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On the trail: Granite Staters give Sununu thumbs up, Trump thumbs down

  • New Hampshire Gov. Chris Sununu announces a series of emergency orders on Tuesday, March 17, 2020, in Concord, N.H., in response to the coronavirus pandemic. The orders create immediate access to unemployment benefits for residents unable to work or facing reduced hours due to the new coronavirus pandemic. He also took steps to protect people from being evicted or having utilities shut off in the next few weeks. (AP photo/Holly Ramer) Holly Ramer

For the Monitor
Published: 3/30/2020 12:18:58 PM

A new poll suggests that a majority of New Hampshire residents disapprove of how President Donald Trump’s handling the federal government’s response to the coronavirus pandemic.

But a Granite State survey – conducted by the University of New Hampshire Survey Center – indicates that nearly three quarters approve of how Gov. Chris Sununu’s steering the state’s efforts to combat the outbreak.

Forty-one percent of those questioned said they approved of the president’s handling of the crisis, with 57% disapproving. Three in ten strongly approved of the job Trump’s doing on coronavirus – with half citing strong disapproval.

As expected, there’s a wide partisan divide, with 97% of Democrats giving Trump a thumbs down and 88% of Republicans giving the president a thumbs up. Trump’s slightly under water among independent voters.

It’s far different story with Sununu, as 73% of Granite Staters surveyed said they approve of the job the two-term Republican governor is doing to combat the pandemic. Forty-two percent said they strongly approve of how Sununu’s handling the situation. Only 15% disapprove of how he’s handling the crisis, with 12% unsure.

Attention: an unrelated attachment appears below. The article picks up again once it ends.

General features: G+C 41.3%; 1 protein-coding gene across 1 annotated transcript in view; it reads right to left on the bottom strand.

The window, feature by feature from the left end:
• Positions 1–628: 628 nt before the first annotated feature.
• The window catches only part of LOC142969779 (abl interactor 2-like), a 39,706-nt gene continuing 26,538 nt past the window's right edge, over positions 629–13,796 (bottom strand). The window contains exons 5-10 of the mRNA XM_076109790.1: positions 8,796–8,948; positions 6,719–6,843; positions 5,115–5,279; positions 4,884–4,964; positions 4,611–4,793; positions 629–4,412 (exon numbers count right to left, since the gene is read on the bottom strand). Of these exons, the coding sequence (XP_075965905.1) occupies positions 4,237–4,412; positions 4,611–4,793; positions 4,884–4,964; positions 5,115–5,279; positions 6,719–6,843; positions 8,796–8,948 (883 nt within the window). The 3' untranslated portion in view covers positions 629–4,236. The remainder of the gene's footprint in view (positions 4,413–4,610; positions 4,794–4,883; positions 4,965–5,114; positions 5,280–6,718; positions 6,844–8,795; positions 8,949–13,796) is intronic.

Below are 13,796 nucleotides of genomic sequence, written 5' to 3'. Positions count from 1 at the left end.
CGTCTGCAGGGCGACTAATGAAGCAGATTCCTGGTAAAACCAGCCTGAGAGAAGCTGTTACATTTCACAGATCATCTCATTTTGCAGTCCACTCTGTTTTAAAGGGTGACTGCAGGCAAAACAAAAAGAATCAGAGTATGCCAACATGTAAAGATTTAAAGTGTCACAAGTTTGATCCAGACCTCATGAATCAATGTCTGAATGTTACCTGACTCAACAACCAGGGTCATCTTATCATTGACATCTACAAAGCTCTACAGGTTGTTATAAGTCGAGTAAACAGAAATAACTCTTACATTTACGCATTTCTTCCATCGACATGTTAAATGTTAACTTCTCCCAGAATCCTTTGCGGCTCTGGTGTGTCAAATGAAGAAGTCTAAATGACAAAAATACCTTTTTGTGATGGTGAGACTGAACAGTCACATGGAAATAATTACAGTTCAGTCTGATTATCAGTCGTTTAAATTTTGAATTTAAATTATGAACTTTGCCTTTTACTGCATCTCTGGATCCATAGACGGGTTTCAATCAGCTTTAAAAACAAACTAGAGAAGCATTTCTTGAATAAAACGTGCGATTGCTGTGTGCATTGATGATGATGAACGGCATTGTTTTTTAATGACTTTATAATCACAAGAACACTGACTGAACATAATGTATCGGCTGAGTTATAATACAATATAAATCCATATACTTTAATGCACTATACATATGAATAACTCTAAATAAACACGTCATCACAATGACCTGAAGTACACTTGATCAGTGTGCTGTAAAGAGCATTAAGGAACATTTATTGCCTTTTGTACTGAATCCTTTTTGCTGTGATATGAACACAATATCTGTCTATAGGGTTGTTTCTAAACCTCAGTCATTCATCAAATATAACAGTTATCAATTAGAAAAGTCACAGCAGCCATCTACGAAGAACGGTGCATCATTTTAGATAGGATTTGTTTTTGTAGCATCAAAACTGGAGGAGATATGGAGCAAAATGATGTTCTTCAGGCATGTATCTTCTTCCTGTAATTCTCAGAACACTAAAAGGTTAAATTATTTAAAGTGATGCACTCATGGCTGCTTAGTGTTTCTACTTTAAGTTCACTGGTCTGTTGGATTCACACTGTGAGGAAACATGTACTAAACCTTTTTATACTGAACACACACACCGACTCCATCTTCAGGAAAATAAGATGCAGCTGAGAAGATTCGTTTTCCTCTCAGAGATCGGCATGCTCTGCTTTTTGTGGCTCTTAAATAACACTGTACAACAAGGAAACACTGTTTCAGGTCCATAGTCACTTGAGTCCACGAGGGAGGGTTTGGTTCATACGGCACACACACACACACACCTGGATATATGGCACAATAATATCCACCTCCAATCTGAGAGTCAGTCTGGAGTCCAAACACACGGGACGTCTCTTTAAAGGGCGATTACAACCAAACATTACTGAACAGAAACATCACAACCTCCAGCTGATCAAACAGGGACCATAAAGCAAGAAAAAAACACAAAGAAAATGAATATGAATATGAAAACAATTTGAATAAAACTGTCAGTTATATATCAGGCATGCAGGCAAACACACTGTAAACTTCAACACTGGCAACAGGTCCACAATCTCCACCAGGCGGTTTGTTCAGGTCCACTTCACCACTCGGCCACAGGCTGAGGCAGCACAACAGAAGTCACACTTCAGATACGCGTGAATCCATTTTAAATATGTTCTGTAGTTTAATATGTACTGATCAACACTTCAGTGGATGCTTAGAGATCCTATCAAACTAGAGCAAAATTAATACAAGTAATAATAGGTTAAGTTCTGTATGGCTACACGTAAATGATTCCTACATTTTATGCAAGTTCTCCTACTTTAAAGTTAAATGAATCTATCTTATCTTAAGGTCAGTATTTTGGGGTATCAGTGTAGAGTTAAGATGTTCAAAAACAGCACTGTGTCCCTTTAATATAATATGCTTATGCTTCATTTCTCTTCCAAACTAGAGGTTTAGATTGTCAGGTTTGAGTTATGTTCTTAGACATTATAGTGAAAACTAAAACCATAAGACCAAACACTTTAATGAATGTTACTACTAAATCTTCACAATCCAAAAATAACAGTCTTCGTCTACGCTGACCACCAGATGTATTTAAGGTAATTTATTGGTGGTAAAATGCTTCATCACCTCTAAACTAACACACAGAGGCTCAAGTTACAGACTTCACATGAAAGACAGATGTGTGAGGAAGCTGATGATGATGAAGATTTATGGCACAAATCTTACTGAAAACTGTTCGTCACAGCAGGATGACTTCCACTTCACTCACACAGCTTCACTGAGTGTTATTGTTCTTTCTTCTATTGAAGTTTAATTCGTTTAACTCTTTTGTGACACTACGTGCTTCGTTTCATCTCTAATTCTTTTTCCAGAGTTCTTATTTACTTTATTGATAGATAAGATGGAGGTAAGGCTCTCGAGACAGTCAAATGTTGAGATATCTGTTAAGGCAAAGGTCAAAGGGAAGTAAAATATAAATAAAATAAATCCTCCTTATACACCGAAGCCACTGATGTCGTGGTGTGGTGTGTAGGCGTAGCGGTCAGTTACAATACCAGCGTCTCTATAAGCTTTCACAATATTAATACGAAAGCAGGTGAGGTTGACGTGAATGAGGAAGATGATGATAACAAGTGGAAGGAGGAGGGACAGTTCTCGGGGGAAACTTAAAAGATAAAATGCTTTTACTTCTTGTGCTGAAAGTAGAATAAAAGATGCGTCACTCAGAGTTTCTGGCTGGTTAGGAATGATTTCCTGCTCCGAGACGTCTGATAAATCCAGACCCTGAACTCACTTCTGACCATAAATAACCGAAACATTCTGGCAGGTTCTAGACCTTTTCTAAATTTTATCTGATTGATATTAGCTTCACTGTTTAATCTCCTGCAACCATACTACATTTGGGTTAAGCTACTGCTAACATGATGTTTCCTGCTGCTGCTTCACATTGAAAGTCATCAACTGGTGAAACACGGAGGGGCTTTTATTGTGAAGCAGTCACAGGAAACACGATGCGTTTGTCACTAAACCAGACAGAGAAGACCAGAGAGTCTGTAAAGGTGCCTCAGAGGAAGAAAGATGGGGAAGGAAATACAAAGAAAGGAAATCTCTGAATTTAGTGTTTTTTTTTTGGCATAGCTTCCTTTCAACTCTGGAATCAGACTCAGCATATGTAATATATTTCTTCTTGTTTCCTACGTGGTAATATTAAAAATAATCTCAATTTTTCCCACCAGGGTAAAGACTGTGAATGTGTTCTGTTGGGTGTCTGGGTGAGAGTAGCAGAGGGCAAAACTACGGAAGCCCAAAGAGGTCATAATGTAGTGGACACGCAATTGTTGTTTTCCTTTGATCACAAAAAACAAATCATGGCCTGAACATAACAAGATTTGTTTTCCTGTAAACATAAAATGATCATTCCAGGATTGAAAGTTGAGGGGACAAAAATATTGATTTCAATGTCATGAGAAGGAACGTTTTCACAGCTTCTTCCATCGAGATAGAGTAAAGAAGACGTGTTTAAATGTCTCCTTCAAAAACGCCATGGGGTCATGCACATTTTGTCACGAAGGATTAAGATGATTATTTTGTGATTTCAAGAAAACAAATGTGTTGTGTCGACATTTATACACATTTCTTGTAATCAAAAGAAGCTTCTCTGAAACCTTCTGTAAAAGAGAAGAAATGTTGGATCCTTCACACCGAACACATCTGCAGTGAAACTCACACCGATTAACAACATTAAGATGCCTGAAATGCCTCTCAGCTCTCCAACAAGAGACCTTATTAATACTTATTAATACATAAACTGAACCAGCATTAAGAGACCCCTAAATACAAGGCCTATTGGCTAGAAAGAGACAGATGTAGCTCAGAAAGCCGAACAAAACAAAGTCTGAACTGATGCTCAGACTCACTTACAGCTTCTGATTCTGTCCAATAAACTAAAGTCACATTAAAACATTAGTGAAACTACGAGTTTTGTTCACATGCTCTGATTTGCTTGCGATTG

Sununu got a thumbs up from across the political spectrum, with 89% of Republicans, 70% of independents and 61% of Democrats approving of the job he’s doing.

The survey was conducted March 17-25, prior to the governor’s issuance of a stay-at-home order on March 26. Six-hundred-and-fifty Granite State Panel members were questioned, competing the survey online.

It’s no surprise that Sununu’s numbers are much more favorable that Trump’s ratings. Three national polls released over the past week indicated that Americans are giving higher ratings for governors and state governments compared to the president and the federal government.

National polls mixed bag for Trump

While Trump’s was viewed unfavorably in New Hampshire according to the UNH survey, two new national polls show the opposite – a majority of Americans approve of the job the president’s doing steering the federal government’s response to the coronavirus pandemic.

Trump stands at 51 percent approval and 46 percent disapproval in a Fox News national poll conducted March 21-24. And the president approval rating for his management of the crisis stands at 51-45 percent in an ABC News/Washington Post national survey conducted March 22-25.

But the Fox News poll indicates Americans are also divided on the Republican incumbent’s response to the coronavirus outbreak – with 45 percent saying he reacted appropriately and 46 percent suggesting Trump didn’t take it seriously enough.

The survey also shows that a majority of Americans – 53 percent – say the spread of the virus across the country would have been less severe if the federal government had acted quicker. Just over a third of those questioned disagreed – saying nothing could have prevented the spread of the pandemic from coast to coast.

And 58 percent polled in the ABC News/Washington Post survey said that the president was “initially too slow to take action to address the problem,” with 38 percent saying Trump “acted with the right amount of speed.”

Veteran New Hampshire based political scientist Wayne Lesperance noted that in times of crisis, polls usually reflect favorably on politicians.

“Americans tend to rally around the flag during times of crisis,” Lesperance said. “President Trump, who participates in daily briefings, is clearly the beneficiary of that support.”

Lesperance – vice president of academic affairs at New England College – pointed to the latest polls to emphasize that Trump isn’t enjoying the bump past leaders received during times of crisis.